By Catheryne Nicholson

Parent engagement matters.

The research is undeniable that parent involvement in student academic success matters. It is more predictive than socioeconomic status by a multiple of 2 – 10 times.(1) The benefits of parent engagement are vast: it not only drives academic performance but improves student emotional well-being, induces better student classroom behavior, and improves school attendance. It also benefits schools through fundraising and volunteering.

Since school-age children spend 70% of their waking hours (including weekends and holidays) outside of school,(2) the opportunity for parents to reinforce classroom learning is significant, especially when kids are young. In fact, the earlier parent engagement begins, the more powerful the effects.(3)

Traditional school communication outreach programs are antiquated.
The most effective forms of parent involvement are those that engage parents in working directly with their children on learning activities at home.(4) While there is resounding acknowledgment in favor of parent engagement, the tools schools use – websites, emails, and paper – are woefully antiquated.

As a parent, the information on a school website or email blast is rarely engaging to me. It’s the classroom information that is of most interest: what my kids are being taught; how they are doing academically, socially, and emotionally; how can I help my kids’ teachers.

Language, socioeconomic barriers and lack of access are also problematic. According to the California Department of Education, 37.4% of public school students speak a language other than English at home, 23.2% of students are English Language Learners (ELL) and 71% of those ELL learners are in elementary grades.

In order to include ELL parents, classroom communications need to be translated into multiple languages.

However, we cannot expect teachers to do more than what they already do to engage parents. But we can ask technology to do more.

The key lies in using mobile technology.
Ask any parent what device they have with them the most: it’s their mobile phone. While computer access is still a challenge in some demographics, smartphones are changing the picture. According to the January 2013 Pew Internet survey, 55% of adults use the Internet on their mobile phones, nearly double from three years ago. Nielsen further segments smartphone ownership by ethnicity:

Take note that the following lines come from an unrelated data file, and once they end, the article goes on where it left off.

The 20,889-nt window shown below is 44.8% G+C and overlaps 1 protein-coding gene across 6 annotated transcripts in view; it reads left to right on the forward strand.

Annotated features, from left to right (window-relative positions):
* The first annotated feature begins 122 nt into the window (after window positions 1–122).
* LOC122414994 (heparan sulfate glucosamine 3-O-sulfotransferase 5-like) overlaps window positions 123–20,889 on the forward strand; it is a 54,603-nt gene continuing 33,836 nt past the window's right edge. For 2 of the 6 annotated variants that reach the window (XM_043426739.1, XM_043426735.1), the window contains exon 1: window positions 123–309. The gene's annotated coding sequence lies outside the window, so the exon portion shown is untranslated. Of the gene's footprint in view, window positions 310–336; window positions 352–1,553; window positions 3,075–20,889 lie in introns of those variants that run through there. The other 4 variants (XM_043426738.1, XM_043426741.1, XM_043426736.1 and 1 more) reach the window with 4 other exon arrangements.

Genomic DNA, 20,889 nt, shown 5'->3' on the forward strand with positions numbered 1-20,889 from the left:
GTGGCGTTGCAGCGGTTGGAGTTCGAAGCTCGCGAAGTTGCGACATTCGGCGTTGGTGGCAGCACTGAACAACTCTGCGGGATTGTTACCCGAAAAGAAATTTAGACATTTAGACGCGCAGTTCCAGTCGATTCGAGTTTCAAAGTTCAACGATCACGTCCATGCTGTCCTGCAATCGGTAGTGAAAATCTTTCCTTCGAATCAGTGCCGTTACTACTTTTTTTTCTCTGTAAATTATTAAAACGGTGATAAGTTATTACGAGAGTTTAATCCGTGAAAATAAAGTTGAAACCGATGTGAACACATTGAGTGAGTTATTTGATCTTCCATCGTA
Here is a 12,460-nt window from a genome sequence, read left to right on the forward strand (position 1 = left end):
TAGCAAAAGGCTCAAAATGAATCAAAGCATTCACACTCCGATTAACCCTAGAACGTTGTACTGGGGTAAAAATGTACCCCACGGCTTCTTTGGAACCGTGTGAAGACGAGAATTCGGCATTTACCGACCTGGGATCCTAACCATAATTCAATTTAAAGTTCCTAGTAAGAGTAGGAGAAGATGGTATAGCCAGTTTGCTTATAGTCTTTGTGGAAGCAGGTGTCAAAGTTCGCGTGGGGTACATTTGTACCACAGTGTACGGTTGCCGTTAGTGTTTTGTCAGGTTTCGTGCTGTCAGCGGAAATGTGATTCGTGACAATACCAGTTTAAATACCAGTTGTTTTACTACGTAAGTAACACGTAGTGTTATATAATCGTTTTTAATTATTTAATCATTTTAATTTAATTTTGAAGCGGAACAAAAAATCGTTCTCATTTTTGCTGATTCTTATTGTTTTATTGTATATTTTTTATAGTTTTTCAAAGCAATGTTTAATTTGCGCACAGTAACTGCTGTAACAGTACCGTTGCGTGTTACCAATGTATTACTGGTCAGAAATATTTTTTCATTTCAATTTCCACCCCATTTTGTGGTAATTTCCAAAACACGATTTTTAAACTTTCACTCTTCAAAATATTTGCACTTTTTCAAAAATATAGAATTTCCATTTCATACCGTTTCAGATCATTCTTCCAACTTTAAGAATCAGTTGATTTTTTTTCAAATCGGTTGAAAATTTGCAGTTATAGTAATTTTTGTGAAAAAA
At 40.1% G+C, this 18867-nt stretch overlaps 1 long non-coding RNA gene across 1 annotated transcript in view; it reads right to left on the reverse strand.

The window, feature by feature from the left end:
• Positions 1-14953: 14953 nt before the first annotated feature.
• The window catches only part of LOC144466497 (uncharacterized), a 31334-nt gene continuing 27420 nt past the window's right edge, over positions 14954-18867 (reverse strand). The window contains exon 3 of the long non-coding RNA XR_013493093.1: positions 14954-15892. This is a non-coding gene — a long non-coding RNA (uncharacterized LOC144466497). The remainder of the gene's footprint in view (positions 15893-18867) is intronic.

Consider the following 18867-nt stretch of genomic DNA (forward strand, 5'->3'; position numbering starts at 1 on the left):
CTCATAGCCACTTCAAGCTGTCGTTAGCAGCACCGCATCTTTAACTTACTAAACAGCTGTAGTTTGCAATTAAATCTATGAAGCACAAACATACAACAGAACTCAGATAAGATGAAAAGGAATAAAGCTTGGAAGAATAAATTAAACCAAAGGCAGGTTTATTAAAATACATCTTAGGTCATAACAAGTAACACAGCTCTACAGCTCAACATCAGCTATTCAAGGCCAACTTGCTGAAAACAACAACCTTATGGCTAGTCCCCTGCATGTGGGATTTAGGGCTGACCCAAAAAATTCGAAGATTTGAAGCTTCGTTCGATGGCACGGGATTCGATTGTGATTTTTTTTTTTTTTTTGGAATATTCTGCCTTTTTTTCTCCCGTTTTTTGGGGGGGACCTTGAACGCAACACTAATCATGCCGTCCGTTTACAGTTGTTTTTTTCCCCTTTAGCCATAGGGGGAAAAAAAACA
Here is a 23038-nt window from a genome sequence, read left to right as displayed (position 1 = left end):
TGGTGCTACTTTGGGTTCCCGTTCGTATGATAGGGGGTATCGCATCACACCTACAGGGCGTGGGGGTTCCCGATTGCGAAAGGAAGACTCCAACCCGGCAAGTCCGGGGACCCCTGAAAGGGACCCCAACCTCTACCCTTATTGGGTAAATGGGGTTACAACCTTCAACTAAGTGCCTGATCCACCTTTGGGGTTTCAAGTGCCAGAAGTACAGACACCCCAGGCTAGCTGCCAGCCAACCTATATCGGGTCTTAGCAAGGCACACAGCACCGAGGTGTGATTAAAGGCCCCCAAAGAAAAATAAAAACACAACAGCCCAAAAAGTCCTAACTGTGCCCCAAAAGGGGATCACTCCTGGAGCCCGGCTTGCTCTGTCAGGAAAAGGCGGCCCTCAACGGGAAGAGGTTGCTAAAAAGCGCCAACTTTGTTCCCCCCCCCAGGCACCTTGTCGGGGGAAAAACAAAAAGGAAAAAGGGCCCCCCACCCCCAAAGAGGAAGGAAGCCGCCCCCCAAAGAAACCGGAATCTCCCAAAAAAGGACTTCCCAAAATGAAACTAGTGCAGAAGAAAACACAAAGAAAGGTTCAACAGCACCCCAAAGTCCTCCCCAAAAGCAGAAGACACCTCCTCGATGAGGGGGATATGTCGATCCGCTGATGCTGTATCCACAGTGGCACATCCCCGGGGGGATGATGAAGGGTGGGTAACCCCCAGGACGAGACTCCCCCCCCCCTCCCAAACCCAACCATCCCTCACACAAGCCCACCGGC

The bottom line is: if schools want to engage as many parents as possible, the solution must be mobile.

Conclusion
The two main actors in a child’s education are parents and teachers. The benefit of involving parents early in their kids’ classroom education sets the stage for years to come. By facilitating communication and connectedness between teachers and parents, mobile technology can change our schools for the better.

About MommaZoo
MommaZoo drives student academic success by increasing parent engagement and building the partnership between teachers and parents. MommaZoo is available on every mobile and computer device, is multi-lingual, and is free.

Between now and April 2, 2013, MommaZoo is running a Teacher Raffle. To enter:

  1. Register. Register on www.mommazoo.com.
  2. Invite. Invite your class parents and use MommaZoo with them.
  3. Feedback. Send us feedback and we’ll enter you in the raffle!
  4. Increase your odds. Refer other teachers/room parents and tell us by emailing [email protected] As soon as your referral registers on MommaZoo, you get an additional raffle. The more people you refer, the greater your chances of winning!

Winner will be notified by email.

MommaZoo Educator Day (see video)

 

About the Author


Catheryne Nicholson,
co-founder and head honcho at MommaZoo, is a frenetic mother of two young kids. Between her multiple jobs and motherhood, she’s always multi-tasking. Back when she had the luxury to concentrate on single tasks, she built energy and emissions management, CRM, and defense software for C3, Siebel Systems, and Northrop-Grumman. She was also a Naval Officer and studied a lot of engineering (she’s a geek) at the U.S Naval Academy and Stanford University. She has a Bachelor of Science in Aerospace Engineering, a Master of Science in Environmental Engineering, a Master’s in Business Administration, and is a registered Professional Engineer in Mechanical Engineering.

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Footnotes:
1. Walberg (1984) in his review of 29 studies of school–parent programs.
2. Clark, R.M. (1990). Why Disadvantaged Children Succeed. Public Welfare (Spring): 17-23.
3. Cotton, K., Wikelund, K., Northwest Regional Educational Laboratory, School Improvement Research Series. In Parent Involvement in Education.
4. Cotton, K., Wikelund, K., Northwest Regional Educational Laboratory, School Improvement Research Series. In Parent Involvement in Education.

 

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